Today the New York City Council passed a bill that gives a new weapon to freelancers who have been stiffed by their clients. The new legislation (passed unanimously by the Council, and now awaiting the Mayor's signature) imposes civil penalties for those who don't promptly pay, or who treat their freelancers unfairly.
Among the bill's provisions:
A written contract is required for contract jobs of $800 or more, setting forth the parameters of the job and the time for payment. An employer who fails to provide a written contract can be held liable for statutory damages and the value of the contract. Notably, failure to reduce the agreement to writing expressly does not void the contract or render it unenforceable.
It is an unlawful payment practice (i) to fail to pay within the agreed period, or within 30 days, if the date for payment is not specified by agreement; or (ii) to demand that a contractor accept less than full compensation for the work provided.
An anti-retaliation provision makes it a violation to "threaten, intimidate, discipline, harass, deny a work opportunity to or discriminate against a freelance worker, or take any other action that penalizes a freelance worker for, or is reasonably likely to deter a freelancer worker from, exercising or attempting to exercise any right guaranteed under this chapter, or from obtaining future work opportunity because the freelance worker has done so."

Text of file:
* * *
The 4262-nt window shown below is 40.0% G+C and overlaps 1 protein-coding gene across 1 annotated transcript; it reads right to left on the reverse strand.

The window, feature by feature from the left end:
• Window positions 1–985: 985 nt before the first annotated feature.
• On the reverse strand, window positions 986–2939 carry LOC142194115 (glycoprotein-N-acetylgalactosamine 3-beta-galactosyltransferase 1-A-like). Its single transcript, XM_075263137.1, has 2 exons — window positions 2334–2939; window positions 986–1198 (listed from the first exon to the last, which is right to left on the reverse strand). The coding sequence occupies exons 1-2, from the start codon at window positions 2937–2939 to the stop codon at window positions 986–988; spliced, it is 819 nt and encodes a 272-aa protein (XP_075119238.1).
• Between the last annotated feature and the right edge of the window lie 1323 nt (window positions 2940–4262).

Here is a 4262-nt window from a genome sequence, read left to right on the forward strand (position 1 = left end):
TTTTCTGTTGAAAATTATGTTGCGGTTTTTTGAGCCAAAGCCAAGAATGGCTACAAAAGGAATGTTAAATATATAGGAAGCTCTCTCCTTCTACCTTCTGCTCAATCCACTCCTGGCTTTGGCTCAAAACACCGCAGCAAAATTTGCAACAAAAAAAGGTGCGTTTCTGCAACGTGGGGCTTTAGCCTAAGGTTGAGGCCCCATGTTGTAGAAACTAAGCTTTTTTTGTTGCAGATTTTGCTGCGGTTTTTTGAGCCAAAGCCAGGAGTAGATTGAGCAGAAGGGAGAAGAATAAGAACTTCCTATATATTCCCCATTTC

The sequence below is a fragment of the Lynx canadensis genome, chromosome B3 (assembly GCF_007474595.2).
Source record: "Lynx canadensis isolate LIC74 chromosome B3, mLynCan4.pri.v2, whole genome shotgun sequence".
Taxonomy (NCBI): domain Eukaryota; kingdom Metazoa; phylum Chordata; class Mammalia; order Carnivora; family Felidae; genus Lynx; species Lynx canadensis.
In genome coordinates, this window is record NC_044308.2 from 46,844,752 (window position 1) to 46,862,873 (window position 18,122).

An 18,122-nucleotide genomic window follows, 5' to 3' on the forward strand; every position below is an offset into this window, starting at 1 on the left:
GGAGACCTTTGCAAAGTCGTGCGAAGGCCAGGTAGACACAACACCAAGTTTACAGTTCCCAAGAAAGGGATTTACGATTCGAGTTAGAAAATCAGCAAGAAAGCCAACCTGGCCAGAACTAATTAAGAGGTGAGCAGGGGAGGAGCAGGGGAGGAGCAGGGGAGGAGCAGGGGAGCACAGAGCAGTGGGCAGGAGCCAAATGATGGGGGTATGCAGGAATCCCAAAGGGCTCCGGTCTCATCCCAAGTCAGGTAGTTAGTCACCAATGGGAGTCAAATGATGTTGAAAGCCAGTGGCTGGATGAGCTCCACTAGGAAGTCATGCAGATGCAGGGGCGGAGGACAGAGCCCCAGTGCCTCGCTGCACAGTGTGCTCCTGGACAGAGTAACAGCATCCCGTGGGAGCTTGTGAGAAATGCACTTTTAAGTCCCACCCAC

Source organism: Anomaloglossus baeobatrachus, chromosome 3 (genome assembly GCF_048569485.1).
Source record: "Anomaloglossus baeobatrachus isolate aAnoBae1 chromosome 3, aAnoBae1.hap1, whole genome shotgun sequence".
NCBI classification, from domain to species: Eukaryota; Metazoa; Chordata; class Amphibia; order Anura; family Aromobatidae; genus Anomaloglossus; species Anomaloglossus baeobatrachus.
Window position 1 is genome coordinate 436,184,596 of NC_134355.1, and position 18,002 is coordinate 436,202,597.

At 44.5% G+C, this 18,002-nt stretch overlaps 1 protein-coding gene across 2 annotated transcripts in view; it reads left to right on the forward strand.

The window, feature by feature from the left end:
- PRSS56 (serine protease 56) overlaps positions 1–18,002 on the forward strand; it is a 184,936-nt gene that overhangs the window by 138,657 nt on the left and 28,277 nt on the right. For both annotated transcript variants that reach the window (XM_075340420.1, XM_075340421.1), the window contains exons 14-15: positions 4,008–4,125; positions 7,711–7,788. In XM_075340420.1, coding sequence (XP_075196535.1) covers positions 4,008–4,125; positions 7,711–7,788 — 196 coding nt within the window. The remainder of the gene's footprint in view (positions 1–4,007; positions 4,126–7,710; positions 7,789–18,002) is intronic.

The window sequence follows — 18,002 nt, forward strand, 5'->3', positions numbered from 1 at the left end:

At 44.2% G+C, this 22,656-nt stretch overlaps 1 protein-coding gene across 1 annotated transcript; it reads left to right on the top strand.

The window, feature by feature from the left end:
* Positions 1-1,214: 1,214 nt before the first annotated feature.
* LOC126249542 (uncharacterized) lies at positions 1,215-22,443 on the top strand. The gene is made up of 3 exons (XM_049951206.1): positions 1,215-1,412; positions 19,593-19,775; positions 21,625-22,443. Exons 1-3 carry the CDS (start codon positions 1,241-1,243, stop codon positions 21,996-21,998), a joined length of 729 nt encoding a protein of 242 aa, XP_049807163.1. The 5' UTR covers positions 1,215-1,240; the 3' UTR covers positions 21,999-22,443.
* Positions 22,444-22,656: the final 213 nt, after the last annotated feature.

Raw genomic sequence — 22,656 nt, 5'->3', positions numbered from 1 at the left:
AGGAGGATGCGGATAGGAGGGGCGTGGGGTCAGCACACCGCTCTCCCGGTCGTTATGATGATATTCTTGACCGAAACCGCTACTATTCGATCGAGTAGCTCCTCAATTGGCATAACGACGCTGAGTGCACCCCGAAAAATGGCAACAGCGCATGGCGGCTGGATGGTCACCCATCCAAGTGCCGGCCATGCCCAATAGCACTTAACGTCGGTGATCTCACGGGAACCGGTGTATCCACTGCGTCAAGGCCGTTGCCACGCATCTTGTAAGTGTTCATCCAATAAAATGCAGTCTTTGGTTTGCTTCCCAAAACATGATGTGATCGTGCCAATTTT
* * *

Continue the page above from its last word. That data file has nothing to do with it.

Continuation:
The bill contains a number of additional sections, including provisions for administrative oversight, and to give the City a right to proceed against habitual offenders. Perhaps most importantly, however a plaintiff may obtain double damages and an award of attorneys fees for violations of the law.
The effect of the double damages and attorneys fee provisions is to alter the balance of power between the freelancer and the non-paying client. On smaller contracts -- the kind that freelancers often live off of -- the cost and inconvenience of asserting rights has often exceeded the value of the disputed amount to be recovered. As a result, freelancers have been discouraged from seeking any recourse. The combined effect of the attorney's fees, double damages, and anti-retaliation provisions, however, is to make it more attractive for freelancers to assert themselves, with the assistance of an attorney to both minimize the inconvenience, and to assure fair play.
One note on the limits to this new legislation: it only protects individual "natural persons" and organizations "composed of no more than one natural person." Small businesses of more than one person relying on micro-contracts are still vulnerable to those who would cheat them through non-payment, cramming down invoices, or retaliation in seeking prompt payment. Perhaps if this legislation is successful, the Council will expand its protections, in recognition of the economic hardship to all small businesses that can be imposed by clients willfully refusing to pay for contracted work.